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Wall of Ficus benjamina in southern California summer, and after severe freeze in winter (middle); typical 'columnar hedges' in southern California landscaping (right)


Walls of Ficus benjamina seen in one city block in Los Angeles

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'wall' of Ficus benjamina created with multiple potted plants (left); Wall of Ficus benjamina next to Ficus microcarpa tree (middle); my Weeping Fig fried by freeze (was defoliated soon after)

Outdoors this species tolerates a wide variety of conditions, being moderately drought tolerant, but also happily absorbing very heavy rainfalls or overwatering (something it does not tolerate indoors well). It is cold tolerant down to about 28F and seems to deal with high heat over 120F as long as it does not dessicate or forced to exist in extremely low humidity. These trees grow well in full sun to full shade, looking best with at least some bright light. For a dense leaf look such as desired if pruned into a hedge or topiary, half day sun to full sun is recommended. Ficus respond quite well to frequent fertilization, but also tend to look healthy for years without any fertilization. Once established, they are generally quite drought tolerant in all but the most hot and arid climates. Outdoor problems include freezing, severe drought, high winds (leaf loss), and bugs (primarly thrips).

Ficus benjamina has numerous cultivars available in cultivation differing either in waviness or color (including variegation) of leaves, leaf-drop tendency and overall size. Be sure to look about the web before just getting one at a local nursery in case some of these newer cultivars fill your needs better than the standard form does. This link is a good site that goes over many of the cultivar descriptions.

Image Image Ficus benjamina 'Indigo' (dark green leaves wtih light splashes)

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Just a few cultivars in cultivation: ; Ficus benjamina 'Monique' in let- a low growing form with wavy leaves; 'Pandora' in middle with recurved leaves (photo cactus_lover); Ficus benjamina 'Natasja', a miniature species on the right (photo Henryr10)

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'Golden Monique' seedlings- these will have wavy leaves as they mature, but also more and more golden coloration in the leaves (left); Ficus benjamina 'Margarita' on middle and right- yellow leaves with splashes of normal green in the centers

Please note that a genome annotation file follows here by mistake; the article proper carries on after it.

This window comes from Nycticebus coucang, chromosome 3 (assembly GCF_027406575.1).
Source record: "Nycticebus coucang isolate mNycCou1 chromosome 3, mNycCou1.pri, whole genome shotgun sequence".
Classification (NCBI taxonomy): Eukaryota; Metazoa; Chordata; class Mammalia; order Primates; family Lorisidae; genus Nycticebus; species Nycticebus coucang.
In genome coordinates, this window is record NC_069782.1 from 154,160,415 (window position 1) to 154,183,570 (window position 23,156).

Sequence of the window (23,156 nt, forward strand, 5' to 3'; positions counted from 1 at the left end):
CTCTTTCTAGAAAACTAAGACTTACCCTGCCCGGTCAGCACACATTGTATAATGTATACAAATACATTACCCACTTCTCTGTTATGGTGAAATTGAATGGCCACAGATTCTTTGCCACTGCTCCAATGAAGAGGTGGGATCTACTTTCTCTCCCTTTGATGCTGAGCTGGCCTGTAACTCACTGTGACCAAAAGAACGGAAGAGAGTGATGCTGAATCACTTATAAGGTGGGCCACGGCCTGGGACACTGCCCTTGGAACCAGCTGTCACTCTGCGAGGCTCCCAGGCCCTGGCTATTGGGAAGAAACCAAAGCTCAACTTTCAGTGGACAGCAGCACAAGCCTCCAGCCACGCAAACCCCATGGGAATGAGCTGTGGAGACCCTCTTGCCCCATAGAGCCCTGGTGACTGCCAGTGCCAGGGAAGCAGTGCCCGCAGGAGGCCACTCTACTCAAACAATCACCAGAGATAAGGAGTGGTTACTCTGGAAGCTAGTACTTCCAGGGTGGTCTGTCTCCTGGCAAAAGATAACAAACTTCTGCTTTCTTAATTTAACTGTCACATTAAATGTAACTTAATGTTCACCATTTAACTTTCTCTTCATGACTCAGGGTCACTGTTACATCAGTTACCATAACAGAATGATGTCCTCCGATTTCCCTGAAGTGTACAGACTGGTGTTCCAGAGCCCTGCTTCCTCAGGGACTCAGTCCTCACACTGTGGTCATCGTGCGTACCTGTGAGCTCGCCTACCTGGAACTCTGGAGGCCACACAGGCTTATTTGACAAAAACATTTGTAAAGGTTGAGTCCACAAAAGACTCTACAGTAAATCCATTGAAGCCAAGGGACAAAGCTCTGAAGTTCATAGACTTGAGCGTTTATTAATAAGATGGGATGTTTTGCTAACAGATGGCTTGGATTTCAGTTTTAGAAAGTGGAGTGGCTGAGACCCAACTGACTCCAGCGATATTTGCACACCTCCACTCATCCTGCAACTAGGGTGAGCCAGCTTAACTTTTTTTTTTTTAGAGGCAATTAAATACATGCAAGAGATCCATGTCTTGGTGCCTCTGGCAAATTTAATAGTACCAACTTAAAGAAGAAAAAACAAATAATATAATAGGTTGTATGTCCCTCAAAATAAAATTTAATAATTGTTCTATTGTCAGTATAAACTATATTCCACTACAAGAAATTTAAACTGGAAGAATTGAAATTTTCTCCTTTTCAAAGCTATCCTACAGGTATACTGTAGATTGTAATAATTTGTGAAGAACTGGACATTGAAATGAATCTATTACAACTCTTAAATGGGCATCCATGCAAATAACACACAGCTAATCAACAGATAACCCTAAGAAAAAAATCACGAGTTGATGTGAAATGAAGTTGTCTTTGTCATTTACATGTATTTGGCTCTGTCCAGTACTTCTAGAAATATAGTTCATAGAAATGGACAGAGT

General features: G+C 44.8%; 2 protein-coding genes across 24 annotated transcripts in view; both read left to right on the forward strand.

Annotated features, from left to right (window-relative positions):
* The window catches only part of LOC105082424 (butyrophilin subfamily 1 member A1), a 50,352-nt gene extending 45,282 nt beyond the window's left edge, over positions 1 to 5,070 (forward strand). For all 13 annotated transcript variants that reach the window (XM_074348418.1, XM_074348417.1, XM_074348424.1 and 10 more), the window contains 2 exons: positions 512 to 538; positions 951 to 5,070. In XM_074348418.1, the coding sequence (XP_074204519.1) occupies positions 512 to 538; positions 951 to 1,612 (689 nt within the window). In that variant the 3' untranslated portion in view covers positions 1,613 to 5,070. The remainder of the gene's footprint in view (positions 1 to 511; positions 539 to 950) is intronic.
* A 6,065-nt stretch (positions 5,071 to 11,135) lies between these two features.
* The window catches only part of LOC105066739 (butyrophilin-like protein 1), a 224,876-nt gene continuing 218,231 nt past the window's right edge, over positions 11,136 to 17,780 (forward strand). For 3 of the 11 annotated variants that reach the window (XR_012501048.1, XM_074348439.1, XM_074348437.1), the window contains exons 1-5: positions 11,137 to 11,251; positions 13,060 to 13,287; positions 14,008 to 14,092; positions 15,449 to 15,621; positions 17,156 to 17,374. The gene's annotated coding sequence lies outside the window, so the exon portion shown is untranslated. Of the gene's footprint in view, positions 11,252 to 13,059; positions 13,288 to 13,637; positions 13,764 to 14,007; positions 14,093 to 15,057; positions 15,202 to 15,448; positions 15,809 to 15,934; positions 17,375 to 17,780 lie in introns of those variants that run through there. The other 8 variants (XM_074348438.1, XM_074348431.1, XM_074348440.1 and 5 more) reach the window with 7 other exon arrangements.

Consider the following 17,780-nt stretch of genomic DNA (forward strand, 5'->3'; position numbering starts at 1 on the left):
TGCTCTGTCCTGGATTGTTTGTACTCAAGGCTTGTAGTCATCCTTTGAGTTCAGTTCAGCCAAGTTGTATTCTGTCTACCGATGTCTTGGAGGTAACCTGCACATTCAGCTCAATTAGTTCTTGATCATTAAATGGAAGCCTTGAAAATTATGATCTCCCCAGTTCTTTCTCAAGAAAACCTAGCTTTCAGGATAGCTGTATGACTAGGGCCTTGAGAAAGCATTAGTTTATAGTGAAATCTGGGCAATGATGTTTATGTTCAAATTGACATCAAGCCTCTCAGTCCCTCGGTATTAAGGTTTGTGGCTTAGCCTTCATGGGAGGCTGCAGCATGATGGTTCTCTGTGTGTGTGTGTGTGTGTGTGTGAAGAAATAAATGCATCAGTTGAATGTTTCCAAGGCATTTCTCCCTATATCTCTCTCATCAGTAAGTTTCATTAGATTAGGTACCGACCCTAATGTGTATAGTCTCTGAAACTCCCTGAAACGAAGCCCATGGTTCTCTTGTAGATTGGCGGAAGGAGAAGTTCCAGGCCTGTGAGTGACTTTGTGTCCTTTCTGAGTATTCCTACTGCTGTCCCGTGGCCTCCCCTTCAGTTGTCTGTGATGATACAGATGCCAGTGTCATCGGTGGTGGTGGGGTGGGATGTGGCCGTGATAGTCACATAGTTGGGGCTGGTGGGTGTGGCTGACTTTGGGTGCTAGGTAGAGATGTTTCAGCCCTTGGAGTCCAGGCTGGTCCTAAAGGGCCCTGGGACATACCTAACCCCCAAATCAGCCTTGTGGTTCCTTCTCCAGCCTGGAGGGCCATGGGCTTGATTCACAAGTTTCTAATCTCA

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'Midnight' is a cultivar with darker leaves that has been bred especially for indoor use- it has an increased resistance for leaf drop and tolerates low light even better than the normal form of Ficus benjamina

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Unknown Ficus benjamina cultivar in Los Angeles with leaves about 1/3 the size of normal, but plant itself not dwarfed.

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Ficus benjamina variegated (left and middle) and 'Starlight' on right- this form has even more white on each leaf

Ficus benjamina is a fig, but the fruits are pretty inedible (though not toxic) and fairly small. I rarely even notice them in the southern California trees and it may be that fig production needs more humid heat than we get here, though once in a while I notice fruit in some trees. Fruit forms twice a year in the warmer, tropical climates and fruit drop can be a messy problem in those climates.


Photos of Ficus benjamina fruits (first two ginger749 and last one cactus_lover)

The leaves are also non-toxic and are even considered nutritious additions to the diets of some herbivores. I have read that deer avoid Ficus benjamina leaves, but I have no idea why if that is the case. Certainly rabbits seem to like them. Ficus benjaminas are excellent choices as plants to grow in reptile terrariums because they are safe and have edible foliage.

Indoors: This is completely different plant indoors, tending to stay relatively small (though pruning is eventually needed to keep it from getting too large), delicate and less densely foliated. Indoor plants tend to have darker leaves and lighter colored stems.

Image Typical indoor plant on right

The following recommendations are made to keep Ficus benjamina indoors:

Plant in well draining soil- drying out is much less of a problem indoors as is overwatering, and if soils are not well draining, overwatering is easy. For this reason, it is recommended to repot these trees every few years as soils eventually become compacted as they settle and the plant's rootballs become more dense as well.

Water trees only as needed (when the soil feels dry several inches deep). Potted plants outdoors can be watered much more often as the higher humidity and light levels outdoors stimulate more active growth. It is much harder to overwater outdoor plants. In fact, underwatering is more of a concern for outdoor potted Ficus benjaminas. Since most plants are sensitive to tap water chemicals, and Ficus benjamina is no exception, it is recommended that, if possible, these be watered with distilled water, or water treated by reverse osmosis. Do NOT use water that has been softened as that water has a very high salt content. These trees, like many indoor plants, benefit from a good ‘flushing' of the salts out of the soil one to two times a year. To do this, take the tree outside (when it's warm) in a shady spot and flood the soil with water several times to leach out the accumulated salts.